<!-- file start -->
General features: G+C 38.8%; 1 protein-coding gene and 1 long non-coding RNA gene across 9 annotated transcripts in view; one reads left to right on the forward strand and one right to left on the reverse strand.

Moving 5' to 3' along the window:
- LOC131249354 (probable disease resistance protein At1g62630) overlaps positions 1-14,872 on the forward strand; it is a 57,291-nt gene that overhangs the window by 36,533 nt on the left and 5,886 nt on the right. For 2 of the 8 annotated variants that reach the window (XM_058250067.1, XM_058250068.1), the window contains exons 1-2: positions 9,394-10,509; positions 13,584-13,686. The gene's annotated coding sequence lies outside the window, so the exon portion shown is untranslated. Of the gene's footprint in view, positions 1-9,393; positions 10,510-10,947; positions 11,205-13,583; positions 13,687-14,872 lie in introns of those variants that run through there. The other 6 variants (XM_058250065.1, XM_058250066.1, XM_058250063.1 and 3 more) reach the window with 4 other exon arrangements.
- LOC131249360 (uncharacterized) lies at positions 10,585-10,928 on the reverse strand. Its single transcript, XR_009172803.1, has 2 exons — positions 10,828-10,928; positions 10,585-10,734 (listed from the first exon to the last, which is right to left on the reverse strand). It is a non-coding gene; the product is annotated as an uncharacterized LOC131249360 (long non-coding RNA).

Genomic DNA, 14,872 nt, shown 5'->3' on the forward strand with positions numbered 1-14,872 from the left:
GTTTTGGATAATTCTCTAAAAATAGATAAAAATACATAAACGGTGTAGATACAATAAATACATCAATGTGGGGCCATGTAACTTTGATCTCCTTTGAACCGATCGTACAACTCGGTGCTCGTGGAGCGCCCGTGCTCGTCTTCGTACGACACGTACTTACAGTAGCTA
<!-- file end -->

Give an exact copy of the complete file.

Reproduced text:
General features: G+C 38.8%; 1 protein-coding gene and 1 long non-coding RNA gene across 9 annotated transcripts in view; one reads left to right on the forward strand and one right to left on the reverse strand.

Moving 5' to 3' along the window:
- LOC131249354 (probable disease resistance protein At1g62630) overlaps positions 1-14,872 on the forward strand; it is a 57,291-nt gene that overhangs the window by 36,533 nt on the left and 5,886 nt on the right. For 2 of the 8 annotated variants that reach the window (XM_058250067.1, XM_058250068.1), the window contains exons 1-2: positions 9,394-10,509; positions 13,584-13,686. The gene's annotated coding sequence lies outside the window, so the exon portion shown is untranslated. Of the gene's footprint in view, positions 1-9,393; positions 10,510-10,947; positions 11,205-13,583; positions 13,687-14,872 lie in introns of those variants that run through there. The other 6 variants (XM_058250065.1, XM_058250066.1, XM_058250063.1 and 3 more) reach the window with 4 other exon arrangements.
- LOC131249360 (uncharacterized) lies at positions 10,585-10,928 on the reverse strand. Its single transcript, XR_009172803.1, has 2 exons — positions 10,828-10,928; positions 10,585-10,734 (listed from the first exon to the last, which is right to left on the reverse strand). It is a non-coding gene; the product is annotated as an uncharacterized LOC131249360 (long non-coding RNA).

Genomic DNA, 14,872 nt, shown 5'->3' on the forward strand with positions numbered 1-14,872 from the left:
GTTTTGGATAATTCTCTAAAAATAGATAAAAATACATAAACGGTGTAGATACAATAAATACATCAATGTGGGGCCATGTAACTTTGATCTCCTTTGAACCGATCGTACAACTCGGTGCTCGTGGAGCGCCCGTGCTCGTCTTCGTACGACACGTACTTACAGTAGCTA